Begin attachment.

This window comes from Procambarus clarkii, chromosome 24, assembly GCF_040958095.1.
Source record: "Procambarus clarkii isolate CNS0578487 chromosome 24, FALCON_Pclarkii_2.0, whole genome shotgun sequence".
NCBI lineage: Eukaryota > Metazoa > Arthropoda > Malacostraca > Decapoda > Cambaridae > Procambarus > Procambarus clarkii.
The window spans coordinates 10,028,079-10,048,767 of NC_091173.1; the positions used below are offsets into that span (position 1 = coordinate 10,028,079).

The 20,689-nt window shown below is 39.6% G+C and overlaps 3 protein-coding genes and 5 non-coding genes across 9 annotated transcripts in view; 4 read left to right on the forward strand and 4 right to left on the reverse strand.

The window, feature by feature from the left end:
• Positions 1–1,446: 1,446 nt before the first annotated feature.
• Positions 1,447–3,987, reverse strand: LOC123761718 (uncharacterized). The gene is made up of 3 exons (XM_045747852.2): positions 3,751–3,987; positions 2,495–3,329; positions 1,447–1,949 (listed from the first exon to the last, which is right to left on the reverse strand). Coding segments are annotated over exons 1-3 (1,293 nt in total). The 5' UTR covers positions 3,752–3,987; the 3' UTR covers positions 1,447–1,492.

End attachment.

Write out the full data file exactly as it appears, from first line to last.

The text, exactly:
This window comes from Procambarus clarkii, chromosome 24, assembly GCF_040958095.1.
Source record: "Procambarus clarkii isolate CNS0578487 chromosome 24, FALCON_Pclarkii_2.0, whole genome shotgun sequence".
NCBI lineage: Eukaryota > Metazoa > Arthropoda > Malacostraca > Decapoda > Cambaridae > Procambarus > Procambarus clarkii.
The window spans coordinates 10,028,079-10,048,767 of NC_091173.1; the positions used below are offsets into that span (position 1 = coordinate 10,028,079).

The 20,689-nt window shown below is 39.6% G+C and overlaps 3 protein-coding genes and 5 non-coding genes across 9 annotated transcripts in view; 4 read left to right on the forward strand and 4 right to left on the reverse strand.

The window, feature by feature from the left end:
• Positions 1–1,446: 1,446 nt before the first annotated feature.
• Positions 1,447–3,987, reverse strand: LOC123761718 (uncharacterized). The gene is made up of 3 exons (XM_045747852.2): positions 3,751–3,987; positions 2,495–3,329; positions 1,447–1,949 (listed from the first exon to the last, which is right to left on the reverse strand). Coding segments are annotated over exons 1-3 (1,293 nt in total). The 5' UTR covers positions 3,752–3,987; the 3' UTR covers positions 1,447–1,492.